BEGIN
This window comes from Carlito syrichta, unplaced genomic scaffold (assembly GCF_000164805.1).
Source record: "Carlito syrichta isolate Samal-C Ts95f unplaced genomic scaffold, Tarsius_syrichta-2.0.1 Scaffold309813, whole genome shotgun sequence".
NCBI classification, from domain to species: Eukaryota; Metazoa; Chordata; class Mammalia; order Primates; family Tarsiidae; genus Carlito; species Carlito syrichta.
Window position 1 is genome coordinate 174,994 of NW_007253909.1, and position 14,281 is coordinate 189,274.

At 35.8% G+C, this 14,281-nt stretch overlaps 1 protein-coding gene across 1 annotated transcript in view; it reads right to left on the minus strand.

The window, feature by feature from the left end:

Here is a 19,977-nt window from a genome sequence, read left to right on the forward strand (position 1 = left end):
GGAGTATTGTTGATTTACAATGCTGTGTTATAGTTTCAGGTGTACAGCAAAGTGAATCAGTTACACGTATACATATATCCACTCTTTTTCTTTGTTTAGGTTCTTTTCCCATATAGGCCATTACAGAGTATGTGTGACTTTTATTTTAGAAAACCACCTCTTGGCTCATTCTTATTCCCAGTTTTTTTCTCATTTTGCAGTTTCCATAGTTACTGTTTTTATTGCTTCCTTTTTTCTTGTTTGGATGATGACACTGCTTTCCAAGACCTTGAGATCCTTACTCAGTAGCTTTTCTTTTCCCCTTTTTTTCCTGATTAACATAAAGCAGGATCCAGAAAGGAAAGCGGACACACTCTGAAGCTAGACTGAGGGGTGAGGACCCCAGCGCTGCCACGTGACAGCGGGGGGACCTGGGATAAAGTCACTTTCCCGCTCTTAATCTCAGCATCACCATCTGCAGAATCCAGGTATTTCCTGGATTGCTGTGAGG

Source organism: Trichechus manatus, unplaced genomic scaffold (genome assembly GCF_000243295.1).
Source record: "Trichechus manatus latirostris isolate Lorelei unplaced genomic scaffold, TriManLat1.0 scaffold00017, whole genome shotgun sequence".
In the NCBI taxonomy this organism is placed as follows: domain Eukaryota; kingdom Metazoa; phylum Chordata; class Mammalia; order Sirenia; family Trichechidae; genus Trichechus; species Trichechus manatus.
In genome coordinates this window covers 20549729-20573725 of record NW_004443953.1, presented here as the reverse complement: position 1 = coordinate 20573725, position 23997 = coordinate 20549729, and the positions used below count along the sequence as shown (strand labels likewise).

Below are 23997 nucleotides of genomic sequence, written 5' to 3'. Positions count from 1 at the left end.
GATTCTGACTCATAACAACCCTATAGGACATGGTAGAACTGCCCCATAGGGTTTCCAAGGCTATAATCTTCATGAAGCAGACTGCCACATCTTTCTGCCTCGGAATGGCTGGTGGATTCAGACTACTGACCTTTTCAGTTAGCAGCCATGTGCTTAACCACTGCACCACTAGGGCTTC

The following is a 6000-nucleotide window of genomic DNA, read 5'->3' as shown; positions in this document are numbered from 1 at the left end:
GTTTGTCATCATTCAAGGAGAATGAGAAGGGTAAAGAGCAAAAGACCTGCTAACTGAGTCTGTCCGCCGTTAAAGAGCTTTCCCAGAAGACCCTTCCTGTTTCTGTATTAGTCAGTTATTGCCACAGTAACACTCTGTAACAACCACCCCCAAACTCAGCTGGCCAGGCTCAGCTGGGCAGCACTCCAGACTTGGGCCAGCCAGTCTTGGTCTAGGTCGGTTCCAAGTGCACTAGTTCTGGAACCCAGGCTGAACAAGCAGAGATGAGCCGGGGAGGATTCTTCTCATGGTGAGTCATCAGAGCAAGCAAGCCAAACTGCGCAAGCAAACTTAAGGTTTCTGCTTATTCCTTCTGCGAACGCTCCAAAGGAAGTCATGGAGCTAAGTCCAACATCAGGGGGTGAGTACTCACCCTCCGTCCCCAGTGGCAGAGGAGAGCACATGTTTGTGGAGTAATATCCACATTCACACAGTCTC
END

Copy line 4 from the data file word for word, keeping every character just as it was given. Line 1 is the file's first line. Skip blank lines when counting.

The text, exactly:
Window position 1 is genome coordinate 174,994 of NW_007253909.1, and position 14,281 is coordinate 189,274.